Oct 27, 2012
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    PWM gives you the net effect of linear drive while switching the MOSFET either fully on or fully off, so dissipation in the MOSFET is minimal.

    If your PWM driven MOSFET was in a PSU, you'd need some form of LPF (LC network) to get smooth DC. You probably don't need that for your application, but you haven't made the details all that clear.
     
    mah likes this.
  16. mah

    Thread Starter Active Member

    Mar 15, 2010
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    please recommend one ULVO
     
  17. mah

    Thread Starter Active Member

    Mar 15, 2010
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    i want to control proportional valve using op-amp .the output from the opamp is 0-24V .this voltage will be used to switch on transistor which will open the valve. that's all
     
  18. ian field

    Distinguished Member

    Oct 27, 2012
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    That's under voltage lock out - the chip you mentioned needs Vcc to reach 16V for it to start, once its running - taking Vcc down to about 10V will cause it to shut down.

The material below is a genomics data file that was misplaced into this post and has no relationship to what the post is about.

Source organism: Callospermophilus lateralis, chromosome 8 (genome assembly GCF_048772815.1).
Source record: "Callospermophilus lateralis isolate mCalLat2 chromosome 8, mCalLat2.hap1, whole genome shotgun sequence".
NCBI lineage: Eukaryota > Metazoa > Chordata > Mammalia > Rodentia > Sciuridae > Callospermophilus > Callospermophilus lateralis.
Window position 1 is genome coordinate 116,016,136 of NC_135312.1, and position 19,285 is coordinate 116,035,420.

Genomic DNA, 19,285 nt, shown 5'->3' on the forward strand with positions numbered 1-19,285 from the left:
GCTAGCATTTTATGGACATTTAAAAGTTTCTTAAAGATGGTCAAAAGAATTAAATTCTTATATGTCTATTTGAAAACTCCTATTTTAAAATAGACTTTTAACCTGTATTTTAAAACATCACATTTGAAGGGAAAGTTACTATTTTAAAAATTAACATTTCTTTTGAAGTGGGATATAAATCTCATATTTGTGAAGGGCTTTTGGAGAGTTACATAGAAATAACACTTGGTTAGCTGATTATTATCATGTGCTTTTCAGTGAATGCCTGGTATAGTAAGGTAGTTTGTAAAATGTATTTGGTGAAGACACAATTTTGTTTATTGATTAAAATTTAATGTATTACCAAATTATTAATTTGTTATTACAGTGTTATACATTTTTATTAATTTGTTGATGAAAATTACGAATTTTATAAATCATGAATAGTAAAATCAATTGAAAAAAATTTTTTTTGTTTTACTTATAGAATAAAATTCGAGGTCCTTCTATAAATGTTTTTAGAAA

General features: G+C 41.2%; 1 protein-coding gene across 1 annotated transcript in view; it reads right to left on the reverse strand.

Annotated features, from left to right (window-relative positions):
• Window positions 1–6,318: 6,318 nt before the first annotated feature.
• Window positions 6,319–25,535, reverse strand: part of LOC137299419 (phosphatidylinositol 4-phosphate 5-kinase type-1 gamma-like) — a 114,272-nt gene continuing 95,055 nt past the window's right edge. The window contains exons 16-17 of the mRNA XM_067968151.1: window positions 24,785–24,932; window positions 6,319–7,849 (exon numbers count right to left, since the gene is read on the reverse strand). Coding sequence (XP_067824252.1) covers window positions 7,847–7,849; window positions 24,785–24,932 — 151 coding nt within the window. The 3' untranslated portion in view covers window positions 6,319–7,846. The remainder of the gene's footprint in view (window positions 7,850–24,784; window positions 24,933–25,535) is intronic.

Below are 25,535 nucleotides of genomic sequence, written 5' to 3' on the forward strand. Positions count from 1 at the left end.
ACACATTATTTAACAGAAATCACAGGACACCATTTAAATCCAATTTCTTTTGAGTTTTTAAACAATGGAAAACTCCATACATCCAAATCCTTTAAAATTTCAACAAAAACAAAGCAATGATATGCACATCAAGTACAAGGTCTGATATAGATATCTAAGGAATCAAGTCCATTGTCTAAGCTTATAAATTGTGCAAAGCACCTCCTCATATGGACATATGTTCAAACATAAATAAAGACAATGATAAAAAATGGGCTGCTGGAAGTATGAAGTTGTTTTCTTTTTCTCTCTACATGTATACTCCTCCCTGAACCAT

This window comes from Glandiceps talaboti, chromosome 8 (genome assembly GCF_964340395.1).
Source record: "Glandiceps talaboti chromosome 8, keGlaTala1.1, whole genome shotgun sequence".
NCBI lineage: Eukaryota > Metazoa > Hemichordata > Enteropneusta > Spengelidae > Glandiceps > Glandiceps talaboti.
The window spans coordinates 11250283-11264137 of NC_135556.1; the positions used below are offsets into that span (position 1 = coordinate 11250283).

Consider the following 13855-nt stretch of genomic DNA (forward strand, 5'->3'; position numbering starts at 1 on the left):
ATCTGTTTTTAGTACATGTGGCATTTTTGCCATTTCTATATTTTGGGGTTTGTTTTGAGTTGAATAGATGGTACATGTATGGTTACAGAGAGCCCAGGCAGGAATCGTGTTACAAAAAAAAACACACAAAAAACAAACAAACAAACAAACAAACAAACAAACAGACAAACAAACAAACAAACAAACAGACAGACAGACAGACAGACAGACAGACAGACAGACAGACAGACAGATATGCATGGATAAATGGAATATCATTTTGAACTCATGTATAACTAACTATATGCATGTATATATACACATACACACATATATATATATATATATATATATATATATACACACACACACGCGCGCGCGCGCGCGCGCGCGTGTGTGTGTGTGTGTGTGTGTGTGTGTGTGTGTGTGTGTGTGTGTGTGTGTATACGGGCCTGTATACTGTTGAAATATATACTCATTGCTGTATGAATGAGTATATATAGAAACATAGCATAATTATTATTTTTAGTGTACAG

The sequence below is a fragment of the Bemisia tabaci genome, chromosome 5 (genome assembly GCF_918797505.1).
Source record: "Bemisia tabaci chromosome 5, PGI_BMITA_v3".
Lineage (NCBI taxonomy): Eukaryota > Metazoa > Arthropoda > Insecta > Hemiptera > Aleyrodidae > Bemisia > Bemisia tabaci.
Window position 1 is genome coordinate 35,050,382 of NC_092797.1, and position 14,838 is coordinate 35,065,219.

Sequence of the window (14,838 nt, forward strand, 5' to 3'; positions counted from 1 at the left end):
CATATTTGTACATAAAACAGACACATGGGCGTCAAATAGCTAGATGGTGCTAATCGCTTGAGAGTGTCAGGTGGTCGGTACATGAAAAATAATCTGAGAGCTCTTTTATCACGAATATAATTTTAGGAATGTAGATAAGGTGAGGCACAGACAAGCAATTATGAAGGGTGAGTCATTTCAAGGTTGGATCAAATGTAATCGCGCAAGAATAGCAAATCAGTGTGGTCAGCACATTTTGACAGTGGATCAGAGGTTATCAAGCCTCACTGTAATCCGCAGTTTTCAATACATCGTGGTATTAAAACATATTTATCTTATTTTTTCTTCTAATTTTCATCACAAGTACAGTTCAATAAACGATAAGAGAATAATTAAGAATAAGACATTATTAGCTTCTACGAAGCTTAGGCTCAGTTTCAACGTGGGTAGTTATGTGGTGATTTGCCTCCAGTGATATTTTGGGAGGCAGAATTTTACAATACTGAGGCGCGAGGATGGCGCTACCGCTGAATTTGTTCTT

2 of the SMPSU chips in that series are for automotive applications and have lower UVLO thresholds.
     
  19. mah

    Thread Starter Active Member

    Mar 15, 2010
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    i propose the attached sketch . using a comparator will control the current of the mosfet by controlling the width of the duty cycle ,when the input signal changed from 0-24V. i put R1 to control max voltage consequently max current in the valve . i think now we don't need heatsink.
    need your comment
     
  20. ian field

    Distinguished Member

    Oct 27, 2012
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    What are you feeding into the comparator negative input?

    PWM is easy with a 555, all you need is the track of a pot making separate charge and discharge paths - a couple of steering diodes determine which path is charge or discharge. The same idea can be applied to a much simpler CMOS inverter oscillator - the left over gates can be used as a buffer to drive the MOSFET.